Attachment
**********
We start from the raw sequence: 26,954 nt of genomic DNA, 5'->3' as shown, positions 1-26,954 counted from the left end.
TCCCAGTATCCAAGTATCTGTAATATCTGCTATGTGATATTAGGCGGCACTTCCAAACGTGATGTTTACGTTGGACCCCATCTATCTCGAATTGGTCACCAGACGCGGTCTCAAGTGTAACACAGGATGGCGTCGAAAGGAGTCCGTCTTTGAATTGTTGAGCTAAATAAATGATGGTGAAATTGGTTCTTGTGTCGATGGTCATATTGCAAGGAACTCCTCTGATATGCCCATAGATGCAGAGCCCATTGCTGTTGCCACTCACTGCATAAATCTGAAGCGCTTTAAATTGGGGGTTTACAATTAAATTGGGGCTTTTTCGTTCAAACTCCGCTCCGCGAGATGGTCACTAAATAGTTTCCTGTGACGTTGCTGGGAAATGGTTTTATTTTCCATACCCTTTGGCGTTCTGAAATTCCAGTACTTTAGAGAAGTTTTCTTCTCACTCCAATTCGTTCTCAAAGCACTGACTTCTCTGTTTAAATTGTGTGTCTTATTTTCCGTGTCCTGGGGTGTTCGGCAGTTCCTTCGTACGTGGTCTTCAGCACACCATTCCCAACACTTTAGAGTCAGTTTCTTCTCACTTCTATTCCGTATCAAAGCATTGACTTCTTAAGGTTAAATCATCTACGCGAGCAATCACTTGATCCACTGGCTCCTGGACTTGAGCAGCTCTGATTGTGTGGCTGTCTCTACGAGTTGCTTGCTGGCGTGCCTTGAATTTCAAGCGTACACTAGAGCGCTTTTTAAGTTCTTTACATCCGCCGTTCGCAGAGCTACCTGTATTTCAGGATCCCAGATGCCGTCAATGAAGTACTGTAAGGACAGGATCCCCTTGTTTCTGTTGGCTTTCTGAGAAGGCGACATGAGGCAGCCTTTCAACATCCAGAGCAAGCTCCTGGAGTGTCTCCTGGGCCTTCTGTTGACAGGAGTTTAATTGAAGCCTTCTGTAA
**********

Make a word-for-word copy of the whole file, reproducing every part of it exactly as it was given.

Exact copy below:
We start from the raw sequence: 26,954 nt of genomic DNA, 5'->3' as shown, positions 1-26,954 counted from the left end.
TCCCAGTATCCAAGTATCTGTAATATCTGCTATGTGATATTAGGCGGCACTTCCAAACGTGATGTTTACGTTGGACCCCATCTATCTCGAATTGGTCACCAGACGCGGTCTCAAGTGTAACACAGGATGGCGTCGAAAGGAGTCCGTCTTTGAATTGTTGAGCTAAATAAATGATGGTGAAATTGGTTCTTGTGTCGATGGTCATATTGCAAGGAACTCCTCTGATATGCCCATAGATGCAGAGCCCATTGCTGTTGCCACTCACTGCATAAATCTGAAGCGCTTTAAATTGGGGGTTTACAATTAAATTGGGGCTTTTTCGTTCAAACTCCGCTCCGCGAGATGGTCACTAAATAGTTTCCTGTGACGTTGCTGGGAAATGGTTTTATTTTCCATACCCTTTGGCGTTCTGAAATTCCAGTACTTTAGAGAAGTTTTCTTCTCACTCCAATTCGTTCTCAAAGCACTGACTTCTCTGTTTAAATTGTGTGTCTTATTTTCCGTGTCCTGGGGTGTTCGGCAGTTCCTTCGTACGTGGTCTTCAGCACACCATTCCCAACACTTTAGAGTCAGTTTCTTCTCACTTCTATTCCGTATCAAAGCATTGACTTCTTAAGGTTAAATCATCTACGCGAGCAATCACTTGATCCACTGGCTCCTGGACTTGAGCAGCTCTGATTGTGTGGCTGTCTCTACGAGTTGCTTGCTGGCGTGCCTTGAATTTCAAGCGTACACTAGAGCGCTTTTTAAGTTCTTTACATCCGCCGTTCGCAGAGCTACCTGTATTTCAGGATCCCAGATGCCGTCAATGAAGTACTGTAAGGACAGGATCCCCTTGTTTCTGTTGGCTTTCTGAGAAGGCGACATGAGGCAGCCTTTCAACATCCAGAGCAAGCTCCTGGAGTGTCTCCTGGGCCTTCTGTTGACAGGAGTTTAATTGAAGCCTTCTGTAA